Richard Zach edited this page Mar 14, 2016 · 7 revisions

How to Help Out

You can contribute to OLP in a number of ways:

  • Provide feedback (requests, suggestions for improvement, typos)
  • Improve existing content
  • Contribute new content
    • Homework problems
    • Examples
    • Additional sections in existing topics
    • Additional/alternative explanations
    • Entirely new topics to cover

To provide feedback, please file an issue. We welcome suggestions for what to cover, how to cover it, what functionality to provide, as well as being alerted to mistakes!

The preferred method for improving existing code or contributing new code is via a pull request (see below). If that seems like too much hassle, you can also file an issue with your code attached as a LaTeX file. The closer it is to our coding conventions, the more likely it is to be included in the project.

Can't be bothered to sign up for a GitHub account? That's ok. Just send your question, suggestion, or file to

Fork and Pull

We use the "fork & pull" model of contribution. In order to use it, you will have to use Git yourself. In this model of contribution, you work on your own copy of the OLP texts (your "fork"). Git helps you keep your fork synchronized with changes in the official OLP version, but allows you to add things or make changes. When you're happy with your changes, you can send a "pull request", which essentially says "Hey, I've made some changes to a copy of your stuff, have a look, and incorporate those changes into your version if you like them". This makes it easy for the editors to maintain the integrity and quality of project, but also for contributors to add, change, and test content or code, and then nominate it for inclusion in the official repository of the Open Logic text.

Fork the Repository

If you're logged in to Github and looking at the main OLP repository page, you'll see a "Fork" button in the top right corner of the page. If you click this, github will create a complete copy of the OLP git repository in your own account. You will have complete control over that, including "push" access, i.e., you can push changes on your local copy to github.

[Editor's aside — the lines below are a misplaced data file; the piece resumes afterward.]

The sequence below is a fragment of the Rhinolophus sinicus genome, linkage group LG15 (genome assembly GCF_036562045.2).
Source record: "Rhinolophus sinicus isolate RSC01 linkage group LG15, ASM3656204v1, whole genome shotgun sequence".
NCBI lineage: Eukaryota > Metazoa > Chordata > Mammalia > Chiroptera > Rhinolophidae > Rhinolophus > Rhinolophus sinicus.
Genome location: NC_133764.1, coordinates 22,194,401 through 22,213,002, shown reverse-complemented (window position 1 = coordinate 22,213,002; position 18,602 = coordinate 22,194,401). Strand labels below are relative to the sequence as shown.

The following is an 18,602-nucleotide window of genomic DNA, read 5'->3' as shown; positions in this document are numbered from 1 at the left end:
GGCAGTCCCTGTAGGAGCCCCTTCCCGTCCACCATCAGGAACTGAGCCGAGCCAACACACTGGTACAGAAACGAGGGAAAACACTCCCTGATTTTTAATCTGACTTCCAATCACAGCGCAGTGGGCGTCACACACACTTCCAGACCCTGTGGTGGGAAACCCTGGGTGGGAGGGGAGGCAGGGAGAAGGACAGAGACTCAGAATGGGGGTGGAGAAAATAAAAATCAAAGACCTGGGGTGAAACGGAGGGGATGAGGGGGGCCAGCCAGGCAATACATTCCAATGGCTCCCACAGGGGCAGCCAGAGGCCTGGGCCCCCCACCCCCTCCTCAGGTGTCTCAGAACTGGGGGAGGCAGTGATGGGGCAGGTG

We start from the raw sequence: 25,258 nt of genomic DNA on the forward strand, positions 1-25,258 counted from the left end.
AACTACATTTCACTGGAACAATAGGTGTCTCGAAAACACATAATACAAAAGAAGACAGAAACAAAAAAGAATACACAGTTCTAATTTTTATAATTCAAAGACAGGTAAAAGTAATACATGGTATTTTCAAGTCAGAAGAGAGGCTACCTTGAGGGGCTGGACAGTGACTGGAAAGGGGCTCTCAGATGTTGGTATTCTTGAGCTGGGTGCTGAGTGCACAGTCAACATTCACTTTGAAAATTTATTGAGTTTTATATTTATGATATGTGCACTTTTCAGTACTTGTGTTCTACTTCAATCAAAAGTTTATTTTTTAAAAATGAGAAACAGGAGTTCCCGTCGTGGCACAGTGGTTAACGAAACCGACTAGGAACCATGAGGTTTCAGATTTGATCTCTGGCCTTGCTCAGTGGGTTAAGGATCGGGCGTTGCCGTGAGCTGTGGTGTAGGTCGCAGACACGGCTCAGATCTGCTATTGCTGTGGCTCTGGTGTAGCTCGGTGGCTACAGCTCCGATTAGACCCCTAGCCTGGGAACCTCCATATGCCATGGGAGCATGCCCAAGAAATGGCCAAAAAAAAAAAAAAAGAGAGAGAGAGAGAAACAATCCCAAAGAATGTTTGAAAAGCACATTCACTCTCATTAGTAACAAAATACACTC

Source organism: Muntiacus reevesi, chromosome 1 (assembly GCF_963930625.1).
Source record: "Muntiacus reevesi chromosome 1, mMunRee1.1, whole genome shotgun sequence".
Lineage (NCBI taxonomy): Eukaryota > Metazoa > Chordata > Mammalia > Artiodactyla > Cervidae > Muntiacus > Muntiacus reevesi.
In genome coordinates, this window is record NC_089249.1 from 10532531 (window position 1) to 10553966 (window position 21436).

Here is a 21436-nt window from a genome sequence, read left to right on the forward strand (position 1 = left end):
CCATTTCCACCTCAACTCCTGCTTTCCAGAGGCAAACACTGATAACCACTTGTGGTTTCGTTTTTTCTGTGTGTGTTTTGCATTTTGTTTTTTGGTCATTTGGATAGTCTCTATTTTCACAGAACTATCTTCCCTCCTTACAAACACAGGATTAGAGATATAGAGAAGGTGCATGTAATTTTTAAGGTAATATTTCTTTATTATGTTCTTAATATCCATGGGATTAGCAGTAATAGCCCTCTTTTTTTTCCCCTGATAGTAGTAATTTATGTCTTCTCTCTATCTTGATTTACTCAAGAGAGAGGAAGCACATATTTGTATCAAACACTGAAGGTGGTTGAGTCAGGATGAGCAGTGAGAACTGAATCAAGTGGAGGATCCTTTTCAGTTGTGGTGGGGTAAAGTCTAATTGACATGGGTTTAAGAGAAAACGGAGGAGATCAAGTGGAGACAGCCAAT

Clone your Fork

The repository view of your fork of OLP has a form field containing the clone URL of your fork. Copy this URL (it'll be something like Using this URL, you can "clone" your forked repository on your home machine with the command

git clone

You should also tell your local git repository where you forked OLP from. Do this with the command

git remote add upstream

Work on Your Contribution

Suppose you want to add a section or chapter to OLP. You should do this in a "feature branch" that identifies the contribution you're making. E.g.,

git checkout -b FancyLogic

You could now add sections on fancy logic to your fork of OLP. You can commit your changes to your local repository with

git commit -a

To keep your repository up-to-date with changes made in the original OLP repository, you can merge these changes into your own forked copy with

git pull upstream master

You should do this before issuing a pull request at the latest to make sure the differences between your forked copy and the official repository consists just in your additions or changes and not in additions or changes made to the official repository not yet included in your forked copy.

You should of course also push changes to your forked copy of OLP to your forked copy of OLP on github with

git push

Pull Request

When you're happy with your contribution and you want the OLP editors to have a look, and perhaps include some or all of your changes in the official OLP repository, you can click on the "compare" button on github's repository viewer. It will display a summary of differences between the official repository and your forked copy. Enter a title and leave a comment describing your changes and press "Send pull request".

See also

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